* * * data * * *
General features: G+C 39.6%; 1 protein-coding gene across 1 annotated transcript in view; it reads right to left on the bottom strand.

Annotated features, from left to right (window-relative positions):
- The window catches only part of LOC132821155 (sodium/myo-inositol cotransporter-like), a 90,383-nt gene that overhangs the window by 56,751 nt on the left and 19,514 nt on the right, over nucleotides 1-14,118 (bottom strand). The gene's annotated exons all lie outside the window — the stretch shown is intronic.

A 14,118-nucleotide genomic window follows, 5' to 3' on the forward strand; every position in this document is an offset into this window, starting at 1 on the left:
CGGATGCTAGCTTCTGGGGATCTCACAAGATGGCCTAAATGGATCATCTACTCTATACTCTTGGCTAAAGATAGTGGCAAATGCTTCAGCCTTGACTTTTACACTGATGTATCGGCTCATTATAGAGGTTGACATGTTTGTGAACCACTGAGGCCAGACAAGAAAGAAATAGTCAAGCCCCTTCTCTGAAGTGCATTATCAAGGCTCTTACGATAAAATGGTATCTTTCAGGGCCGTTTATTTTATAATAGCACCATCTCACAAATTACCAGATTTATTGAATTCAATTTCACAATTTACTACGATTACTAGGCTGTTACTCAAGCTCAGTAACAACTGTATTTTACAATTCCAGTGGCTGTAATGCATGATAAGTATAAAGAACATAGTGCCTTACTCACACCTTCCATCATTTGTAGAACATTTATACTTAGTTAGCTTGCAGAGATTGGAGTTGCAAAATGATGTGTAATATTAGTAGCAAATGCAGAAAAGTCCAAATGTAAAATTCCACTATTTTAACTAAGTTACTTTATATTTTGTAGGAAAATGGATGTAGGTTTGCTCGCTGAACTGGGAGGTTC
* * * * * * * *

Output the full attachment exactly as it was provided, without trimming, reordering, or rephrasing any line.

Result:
General features: G+C 39.6%; 1 protein-coding gene across 1 annotated transcript in view; it reads right to left on the bottom strand.

Annotated features, from left to right (window-relative positions):
- The window catches only part of LOC132821155 (sodium/myo-inositol cotransporter-like), a 90,383-nt gene that overhangs the window by 56,751 nt on the left and 19,514 nt on the right, over nucleotides 1-14,118 (bottom strand). The gene's annotated exons all lie outside the window — the stretch shown is intronic.

A 14,118-nucleotide genomic window follows, 5' to 3' on the forward strand; every position in this document is an offset into this window, starting at 1 on the left:
CGGATGCTAGCTTCTGGGGATCTCACAAGATGGCCTAAATGGATCATCTACTCTATACTCTTGGCTAAAGATAGTGGCAAATGCTTCAGCCTTGACTTTTACACTGATGTATCGGCTCATTATAGAGGTTGACATGTTTGTGAACCACTGAGGCCAGACAAGAAAGAAATAGTCAAGCCCCTTCTCTGAAGTGCATTATCAAGGCTCTTACGATAAAATGGTATCTTTCAGGGCCGTTTATTTTATAATAGCACCATCTCACAAATTACCAGATTTATTGAATTCAATTTCACAATTTACTACGATTACTAGGCTGTTACTCAAGCTCAGTAACAACTGTATTTTACAATTCCAGTGGCTGTAATGCATGATAAGTATAAAGAACATAGTGCCTTACTCACACCTTCCATCATTTGTAGAACATTTATACTTAGTTAGCTTGCAGAGATTGGAGTTGCAAAATGATGTGTAATATTAGTAGCAAATGCAGAAAAGTCCAAATGTAAAATTCCACTATTTTAACTAAGTTACTTTATATTTTGTAGGAAAATGGATGTAGGTTTGCTCGCTGAACTGGGAGGTTC